Zim MPs attack Moyo for abusing public media
Zimbabwe Minister of Information Jonathan Moyo this week came under withering attack from opposition Movement for Democratic Change (MDC) MPs in Parliament for abusing public media to further his political ambitions.
Debating the Access to Information and Protection of Privacy (Aippa) Amendment Bill on Tuesday, MDC MPs said Moyo has become a “dangerous” politician who should be reined in by both Zanu-PF and MDC legislators.
They accused Moyo of seeking to entrench his control on the media for personal political gain.
They said he is writing vitriolic columns in the public media using pseudonyms, as well as stories for Sunday Mail political editor Munyaradzi Huni.
“We know the minister wants to have complete control,” charged the MDC chief whip and MP for Mutare Central, Innocent Gonese.
“We know it because in the Sunday Mail he calls himself ‘Under the Surface’. He also calls himself ‘Reward (Lowani) Ndlovu’ or ‘Mzala Joe’ or ‘Nathaniel Manheru’. We do not know what he will call himself next, but that does not satisfy him. He even writes stories in the Sunday Mail under the by-line of Munyaradzi Huni.”
Harare South MDC MP Gabriel Chaibva said: “Since 1988, it is publicly documented that Professor Moyo is a man who cherished a free press, but he has now made a dramatic somersault. The man has gone on to trample on views that he previously held.
“There can be only one reason why a man wants to hear his own voice. There can only be one reason why he wants to dance to his own music. He is a dangerous man. If you support him, you will have facilitated the reincarnation of the devil himself.”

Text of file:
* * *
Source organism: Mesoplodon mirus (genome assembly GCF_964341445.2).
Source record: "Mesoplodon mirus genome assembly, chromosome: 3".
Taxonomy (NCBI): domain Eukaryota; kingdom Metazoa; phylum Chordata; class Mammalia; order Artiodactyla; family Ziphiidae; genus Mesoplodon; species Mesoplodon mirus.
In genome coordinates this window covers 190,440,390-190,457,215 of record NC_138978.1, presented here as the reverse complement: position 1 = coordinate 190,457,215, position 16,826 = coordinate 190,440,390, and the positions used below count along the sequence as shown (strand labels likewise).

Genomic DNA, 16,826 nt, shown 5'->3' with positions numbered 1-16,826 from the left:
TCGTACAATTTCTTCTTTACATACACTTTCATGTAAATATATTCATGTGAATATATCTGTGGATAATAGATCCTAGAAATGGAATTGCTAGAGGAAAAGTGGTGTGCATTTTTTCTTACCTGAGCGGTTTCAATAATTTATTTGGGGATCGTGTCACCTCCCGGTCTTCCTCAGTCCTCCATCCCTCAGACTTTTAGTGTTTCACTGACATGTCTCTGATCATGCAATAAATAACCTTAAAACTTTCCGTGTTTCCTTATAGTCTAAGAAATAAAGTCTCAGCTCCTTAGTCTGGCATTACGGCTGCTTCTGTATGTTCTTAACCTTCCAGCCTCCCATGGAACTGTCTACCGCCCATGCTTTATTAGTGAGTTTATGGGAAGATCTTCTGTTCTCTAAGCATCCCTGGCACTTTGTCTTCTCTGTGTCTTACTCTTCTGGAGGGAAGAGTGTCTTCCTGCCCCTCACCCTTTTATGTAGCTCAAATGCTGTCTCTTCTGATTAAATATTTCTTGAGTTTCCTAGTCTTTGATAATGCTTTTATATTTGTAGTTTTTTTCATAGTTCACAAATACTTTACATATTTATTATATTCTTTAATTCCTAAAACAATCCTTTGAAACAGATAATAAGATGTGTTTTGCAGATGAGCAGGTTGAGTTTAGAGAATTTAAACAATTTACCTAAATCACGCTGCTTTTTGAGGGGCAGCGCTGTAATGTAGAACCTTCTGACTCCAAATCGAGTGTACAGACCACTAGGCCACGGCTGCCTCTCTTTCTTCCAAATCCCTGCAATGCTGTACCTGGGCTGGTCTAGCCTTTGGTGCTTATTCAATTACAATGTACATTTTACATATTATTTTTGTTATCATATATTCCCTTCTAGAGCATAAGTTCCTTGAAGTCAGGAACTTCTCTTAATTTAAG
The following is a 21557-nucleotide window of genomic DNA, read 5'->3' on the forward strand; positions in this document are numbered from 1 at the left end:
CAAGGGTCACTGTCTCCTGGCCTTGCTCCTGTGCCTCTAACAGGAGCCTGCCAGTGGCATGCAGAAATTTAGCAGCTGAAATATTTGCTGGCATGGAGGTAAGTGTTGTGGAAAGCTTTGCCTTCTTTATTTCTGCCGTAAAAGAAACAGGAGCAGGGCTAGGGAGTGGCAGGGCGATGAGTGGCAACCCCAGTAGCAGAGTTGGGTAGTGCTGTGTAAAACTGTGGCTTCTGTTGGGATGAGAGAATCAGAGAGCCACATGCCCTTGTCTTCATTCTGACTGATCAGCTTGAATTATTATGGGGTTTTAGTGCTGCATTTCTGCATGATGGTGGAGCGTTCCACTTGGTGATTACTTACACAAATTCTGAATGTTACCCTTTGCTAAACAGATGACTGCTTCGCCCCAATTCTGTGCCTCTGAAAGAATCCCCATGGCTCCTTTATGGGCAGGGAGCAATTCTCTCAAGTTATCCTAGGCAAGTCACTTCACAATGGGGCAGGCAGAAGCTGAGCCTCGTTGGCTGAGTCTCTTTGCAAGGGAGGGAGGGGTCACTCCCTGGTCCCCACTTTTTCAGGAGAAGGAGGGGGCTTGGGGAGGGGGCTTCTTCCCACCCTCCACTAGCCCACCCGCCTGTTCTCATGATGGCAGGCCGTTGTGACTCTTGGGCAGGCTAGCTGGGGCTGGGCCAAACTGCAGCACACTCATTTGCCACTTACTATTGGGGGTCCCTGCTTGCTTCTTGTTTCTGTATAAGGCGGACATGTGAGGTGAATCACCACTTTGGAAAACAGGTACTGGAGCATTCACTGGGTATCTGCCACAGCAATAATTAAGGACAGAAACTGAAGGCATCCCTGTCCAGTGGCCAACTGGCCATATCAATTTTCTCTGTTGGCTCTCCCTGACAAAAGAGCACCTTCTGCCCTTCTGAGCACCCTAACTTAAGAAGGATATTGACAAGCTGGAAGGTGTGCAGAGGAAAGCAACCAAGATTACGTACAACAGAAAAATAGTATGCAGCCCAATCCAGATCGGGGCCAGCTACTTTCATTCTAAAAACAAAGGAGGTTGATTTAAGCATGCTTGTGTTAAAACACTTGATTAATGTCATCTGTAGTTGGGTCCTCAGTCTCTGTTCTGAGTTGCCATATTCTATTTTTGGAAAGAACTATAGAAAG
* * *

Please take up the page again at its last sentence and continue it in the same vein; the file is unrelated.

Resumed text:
MDC spokesperson Paul Themba Nyathi said: “It is the process that has been put in place which is threatening the security of the jobs of journalists and cause them to sing for their lunch. For that reason, we have ended up with what would easily be some of the [most] professional men and women being turned into clowns of those that handle them. Unfortunately, those that handle them are not themselves intelligent.”
The MPs said Parliament could not continue giving more power to an “ambitious man”. St Mary’s MP Job Sikhala said the amendments proposed by Moyo are criminal in that no one, including members of the ruling party, will be spared their effects.
“I can give you a simple example of being retributive, banning even a newspaper that belongs to a colleague, banning The Tribune that is owned by a member of his own party,” Sikhala said. “If it was owned by Prof Welshman Ncube, Gabriel Chaibva or Nelson Chamisa, we could understand, but not banning a newspaper of your own brother in the same party, who sits in the same caucus. It shows the man’s hunger for power.”
The MPs said the provisions of Aippa belong in the doctrines of Nazism and fascism. They called for the repeal of the whole Act.
“Aippa is a very evil law,” said Harare North MP Trudy Stevenson. “It does not support good governance, and it is not in conformity with [the] SADC [Southern African Development Community] principles, which—despite what the minister believes—insists on a free and independent press.”
They said the proposed amendments to Sections 40 and 83 of Aippa violate international conventions and national statutes.
The Bill seeks to amend Section 40 of the Act, which requires that some members of the Media and Information Commission (MIC) be appointed from nominees of an association of journalists and media houses.
Moyo said since an association of media houses does not exist, the nominations should be received from either of such types of association.
The MPs said the proposal is absurd in that it seeks to deny the existence of the Advertising Media Association, a body that represents media houses in the country.
“What Moyo seeks to achieve is to exclude publishers from taking part in matters that affect them. For instance, if [the] MIC is to make a decision to penalise an errant newspaper, it should have representatives from publishers and journalists for it to be binding,” MDC secretary general Welshman Ncube said.
Section 83 of the Act, which prohibits unaccredited or suspended journalists from practising, will be amended to provide a penalty that is absent at present. The Bill proposes that persons who contravene the Section be guilty of an offence and liable to a fine or imprisonment not exceeding two years, or both.
Ncube said Moyo is attempting to criminalise the journalism profession.—Zimbabwe Independent